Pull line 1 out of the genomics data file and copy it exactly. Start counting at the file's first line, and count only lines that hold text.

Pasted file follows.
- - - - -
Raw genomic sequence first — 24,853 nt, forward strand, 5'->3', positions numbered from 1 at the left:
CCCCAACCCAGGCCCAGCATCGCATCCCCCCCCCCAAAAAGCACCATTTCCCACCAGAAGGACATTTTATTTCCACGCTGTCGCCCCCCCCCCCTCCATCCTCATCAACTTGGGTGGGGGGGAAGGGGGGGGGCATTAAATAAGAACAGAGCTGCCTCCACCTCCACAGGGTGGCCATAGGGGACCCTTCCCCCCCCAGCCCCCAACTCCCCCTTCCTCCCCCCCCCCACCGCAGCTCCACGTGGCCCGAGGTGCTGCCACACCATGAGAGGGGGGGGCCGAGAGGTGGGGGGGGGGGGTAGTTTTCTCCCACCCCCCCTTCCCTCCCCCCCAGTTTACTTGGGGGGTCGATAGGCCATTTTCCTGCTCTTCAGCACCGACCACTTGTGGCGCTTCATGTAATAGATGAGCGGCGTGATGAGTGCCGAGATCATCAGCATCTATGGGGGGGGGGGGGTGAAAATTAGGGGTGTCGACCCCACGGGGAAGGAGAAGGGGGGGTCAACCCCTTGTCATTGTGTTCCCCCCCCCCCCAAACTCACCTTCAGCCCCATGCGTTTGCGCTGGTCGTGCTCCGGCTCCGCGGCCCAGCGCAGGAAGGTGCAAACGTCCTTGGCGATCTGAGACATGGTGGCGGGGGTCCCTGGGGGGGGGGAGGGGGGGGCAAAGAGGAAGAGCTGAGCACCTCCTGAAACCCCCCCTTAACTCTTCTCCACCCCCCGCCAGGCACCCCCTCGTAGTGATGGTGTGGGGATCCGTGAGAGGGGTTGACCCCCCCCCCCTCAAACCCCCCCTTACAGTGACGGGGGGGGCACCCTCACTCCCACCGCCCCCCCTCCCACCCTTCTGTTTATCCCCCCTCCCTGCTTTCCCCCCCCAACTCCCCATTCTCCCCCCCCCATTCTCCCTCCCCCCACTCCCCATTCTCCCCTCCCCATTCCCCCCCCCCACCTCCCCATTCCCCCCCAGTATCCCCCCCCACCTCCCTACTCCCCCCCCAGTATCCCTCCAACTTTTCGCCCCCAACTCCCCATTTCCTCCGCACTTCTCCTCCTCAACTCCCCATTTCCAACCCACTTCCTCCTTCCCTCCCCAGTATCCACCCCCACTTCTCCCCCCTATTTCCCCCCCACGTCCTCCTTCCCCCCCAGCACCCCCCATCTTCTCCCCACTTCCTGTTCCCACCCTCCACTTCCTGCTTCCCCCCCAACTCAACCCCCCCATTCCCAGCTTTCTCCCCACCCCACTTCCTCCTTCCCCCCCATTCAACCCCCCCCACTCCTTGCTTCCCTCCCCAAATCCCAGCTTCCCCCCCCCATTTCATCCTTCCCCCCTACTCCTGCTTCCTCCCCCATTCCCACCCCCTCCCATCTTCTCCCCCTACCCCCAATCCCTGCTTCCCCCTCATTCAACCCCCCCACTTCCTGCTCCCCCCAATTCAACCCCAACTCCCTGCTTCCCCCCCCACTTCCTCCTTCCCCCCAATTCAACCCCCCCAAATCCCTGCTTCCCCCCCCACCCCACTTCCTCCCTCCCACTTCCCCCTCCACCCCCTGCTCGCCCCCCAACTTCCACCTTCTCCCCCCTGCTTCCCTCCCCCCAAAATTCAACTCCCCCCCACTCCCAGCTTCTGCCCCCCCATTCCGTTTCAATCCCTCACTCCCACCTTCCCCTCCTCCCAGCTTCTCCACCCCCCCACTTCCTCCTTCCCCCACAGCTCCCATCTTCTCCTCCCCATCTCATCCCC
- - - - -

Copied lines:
Raw genomic sequence first — 24,853 nt, forward strand, 5'->3', positions numbered from 1 at the left: